City of Lights, City of Earth

The City of Lights is quickly gaining a reputation for also being a city of clean air, roof top gardens, and bee friendly living. 

Already hard at work to green up their living space, Parisians can boast of their cities 82 parks and 60 community gardens, roof top gardens, and roof top beehives. Fortunately, they aren't stopping there and have several initiatives in the works. 

1. Expanded Rooftop Gardens. 


By 2020, Paris will have planted more than 80,000 square yards of roof top gardens. Roof gardens were popular nearly 100 years ago as they greatly assist with interior climate control; it's only in the last decade they have again come into fashion. Added bonuses include being beautiful and cycling CO2. 

2. Paris Breathes: no car days


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When air pollution peaked this last March, Paris's mayor Anne Hidalgo got very serious about the issue of air quality in the city. Last Sunday marked the first "no car day" along certain parts of the city, opening the Champs Elysee and more to pedestrian traffic only.  Citizens and some officials point out that there's no need for cars in Paris. They have an extensive metro system, bike rentals for those who don't own a bike, and broad, easy to walk avenues. The city now has a goal of periodically shutting down streets to car traffic on a regular basis, at least as frequently as once a month.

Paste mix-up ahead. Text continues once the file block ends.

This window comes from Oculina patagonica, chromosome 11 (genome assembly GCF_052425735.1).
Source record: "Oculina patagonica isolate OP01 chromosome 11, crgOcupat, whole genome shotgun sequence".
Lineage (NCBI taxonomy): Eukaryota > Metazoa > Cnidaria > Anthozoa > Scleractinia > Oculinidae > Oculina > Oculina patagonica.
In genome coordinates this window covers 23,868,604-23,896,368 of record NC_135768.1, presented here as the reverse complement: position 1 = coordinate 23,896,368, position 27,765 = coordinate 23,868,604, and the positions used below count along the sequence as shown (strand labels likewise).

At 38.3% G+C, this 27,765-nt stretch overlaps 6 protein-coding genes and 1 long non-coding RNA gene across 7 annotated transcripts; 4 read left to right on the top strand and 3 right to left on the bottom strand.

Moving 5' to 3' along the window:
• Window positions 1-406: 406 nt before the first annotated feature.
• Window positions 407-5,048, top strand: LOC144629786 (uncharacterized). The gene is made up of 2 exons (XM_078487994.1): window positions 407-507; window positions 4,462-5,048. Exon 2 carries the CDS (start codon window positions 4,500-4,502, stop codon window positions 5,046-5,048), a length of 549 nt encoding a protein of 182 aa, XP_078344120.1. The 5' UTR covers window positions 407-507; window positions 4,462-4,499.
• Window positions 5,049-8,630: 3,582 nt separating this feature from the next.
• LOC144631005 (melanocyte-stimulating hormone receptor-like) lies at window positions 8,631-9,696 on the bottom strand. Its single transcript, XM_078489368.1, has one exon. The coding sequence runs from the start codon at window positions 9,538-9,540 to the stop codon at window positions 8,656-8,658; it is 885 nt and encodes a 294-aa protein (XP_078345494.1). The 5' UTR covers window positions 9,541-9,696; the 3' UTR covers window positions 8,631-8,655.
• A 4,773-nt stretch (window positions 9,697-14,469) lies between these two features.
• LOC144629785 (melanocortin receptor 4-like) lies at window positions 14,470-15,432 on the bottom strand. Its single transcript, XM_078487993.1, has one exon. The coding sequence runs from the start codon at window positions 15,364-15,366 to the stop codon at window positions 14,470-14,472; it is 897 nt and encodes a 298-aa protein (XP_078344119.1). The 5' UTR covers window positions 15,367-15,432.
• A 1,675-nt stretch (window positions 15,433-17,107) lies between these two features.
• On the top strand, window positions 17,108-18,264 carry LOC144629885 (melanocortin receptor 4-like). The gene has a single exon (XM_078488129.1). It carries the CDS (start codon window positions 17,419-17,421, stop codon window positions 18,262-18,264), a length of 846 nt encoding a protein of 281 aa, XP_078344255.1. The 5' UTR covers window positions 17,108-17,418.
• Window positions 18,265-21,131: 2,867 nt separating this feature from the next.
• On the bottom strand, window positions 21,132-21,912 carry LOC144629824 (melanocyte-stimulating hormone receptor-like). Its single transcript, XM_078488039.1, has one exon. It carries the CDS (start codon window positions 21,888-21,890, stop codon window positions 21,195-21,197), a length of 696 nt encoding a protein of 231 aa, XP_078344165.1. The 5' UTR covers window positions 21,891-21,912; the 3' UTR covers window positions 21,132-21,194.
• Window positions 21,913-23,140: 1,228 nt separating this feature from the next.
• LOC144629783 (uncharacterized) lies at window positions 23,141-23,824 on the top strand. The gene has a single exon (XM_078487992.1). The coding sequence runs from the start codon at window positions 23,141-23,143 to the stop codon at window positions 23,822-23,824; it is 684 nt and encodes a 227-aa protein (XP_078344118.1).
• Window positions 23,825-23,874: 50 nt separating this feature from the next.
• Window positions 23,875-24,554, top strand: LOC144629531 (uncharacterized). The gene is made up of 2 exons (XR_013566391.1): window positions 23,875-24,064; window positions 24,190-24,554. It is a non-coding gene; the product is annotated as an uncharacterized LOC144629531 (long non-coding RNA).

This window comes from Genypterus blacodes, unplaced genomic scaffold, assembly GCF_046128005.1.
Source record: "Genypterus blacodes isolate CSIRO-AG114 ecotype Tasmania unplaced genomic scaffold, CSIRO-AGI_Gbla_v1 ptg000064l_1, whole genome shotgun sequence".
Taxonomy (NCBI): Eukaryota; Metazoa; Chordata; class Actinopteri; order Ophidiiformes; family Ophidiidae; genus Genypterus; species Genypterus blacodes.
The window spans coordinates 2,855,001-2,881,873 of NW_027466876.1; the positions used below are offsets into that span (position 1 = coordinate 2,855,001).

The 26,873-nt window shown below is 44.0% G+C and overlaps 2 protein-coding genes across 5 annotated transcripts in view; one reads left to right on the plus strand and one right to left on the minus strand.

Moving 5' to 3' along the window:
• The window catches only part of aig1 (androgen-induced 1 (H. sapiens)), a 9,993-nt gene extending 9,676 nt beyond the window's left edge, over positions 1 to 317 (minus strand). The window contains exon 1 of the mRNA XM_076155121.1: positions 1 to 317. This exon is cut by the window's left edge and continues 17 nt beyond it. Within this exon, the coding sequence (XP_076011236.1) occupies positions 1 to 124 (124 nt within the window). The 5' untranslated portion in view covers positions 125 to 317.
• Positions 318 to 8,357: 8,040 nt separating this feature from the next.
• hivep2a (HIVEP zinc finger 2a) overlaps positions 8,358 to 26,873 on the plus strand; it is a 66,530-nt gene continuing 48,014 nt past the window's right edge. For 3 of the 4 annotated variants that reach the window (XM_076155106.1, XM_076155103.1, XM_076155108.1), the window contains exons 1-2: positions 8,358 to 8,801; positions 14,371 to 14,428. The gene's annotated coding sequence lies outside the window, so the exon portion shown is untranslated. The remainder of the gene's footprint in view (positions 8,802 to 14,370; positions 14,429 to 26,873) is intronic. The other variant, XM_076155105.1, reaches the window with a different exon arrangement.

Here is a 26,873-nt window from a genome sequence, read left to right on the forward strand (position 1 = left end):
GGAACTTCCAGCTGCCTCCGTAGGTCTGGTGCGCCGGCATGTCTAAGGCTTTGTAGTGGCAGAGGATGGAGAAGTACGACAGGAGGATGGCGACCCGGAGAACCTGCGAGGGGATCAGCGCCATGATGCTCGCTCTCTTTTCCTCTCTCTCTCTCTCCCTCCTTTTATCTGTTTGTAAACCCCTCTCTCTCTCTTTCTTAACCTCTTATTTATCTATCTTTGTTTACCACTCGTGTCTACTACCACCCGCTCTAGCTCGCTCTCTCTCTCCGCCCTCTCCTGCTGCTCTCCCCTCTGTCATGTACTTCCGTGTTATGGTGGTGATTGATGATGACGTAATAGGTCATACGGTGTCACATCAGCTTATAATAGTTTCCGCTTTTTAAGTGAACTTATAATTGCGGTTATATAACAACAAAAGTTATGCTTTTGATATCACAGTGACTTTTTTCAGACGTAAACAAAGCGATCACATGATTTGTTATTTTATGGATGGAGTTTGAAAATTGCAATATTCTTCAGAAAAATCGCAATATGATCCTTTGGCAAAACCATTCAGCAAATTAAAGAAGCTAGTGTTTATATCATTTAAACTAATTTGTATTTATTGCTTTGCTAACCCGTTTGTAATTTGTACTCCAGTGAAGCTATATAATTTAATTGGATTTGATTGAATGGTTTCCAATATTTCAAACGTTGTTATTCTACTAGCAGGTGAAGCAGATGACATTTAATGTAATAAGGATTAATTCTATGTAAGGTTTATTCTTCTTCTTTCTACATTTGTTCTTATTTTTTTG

3. Swimming in the Seine


Perhaps attached to the city's bid to host 2024 Olympics, Hidalgo's office promises the Seine will again be swimable by 2014. Reaching peak pollution in 1970, the famous Parisian water way has already undergone significant improvement. (But aside from the famous yearly race once hosted in the river- WHY would you want to hop in?)

4. Window box seeds


Anyone who has visited Paris in the summer knows the beauty and great care of Parisian window boxes. As both an effort to greenify and beautify the city, this year, over 20,000 flower seeds were passed out to residents. 

5. Rooftop bees


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Your favorite Parisian buildings might just house more than art, fashion or food. Many rooftops in Paris are already home to extensive beehives. Parisian roof top honey is valued as a commodity luxury item in Japan, and used for more than food in the city. Seen as a possible allergy treatment, some salons and spas offer 'honey facials' to help tourist and citizens adjust to local pollens. Also, it is thought the bees actually do better in the city than in agricultural stretches of monocultures. Hop over here to see a video of Parisian bees on 


From the bottom of our hearts, we are delighted at how many efforts are in the works for the beautiful city.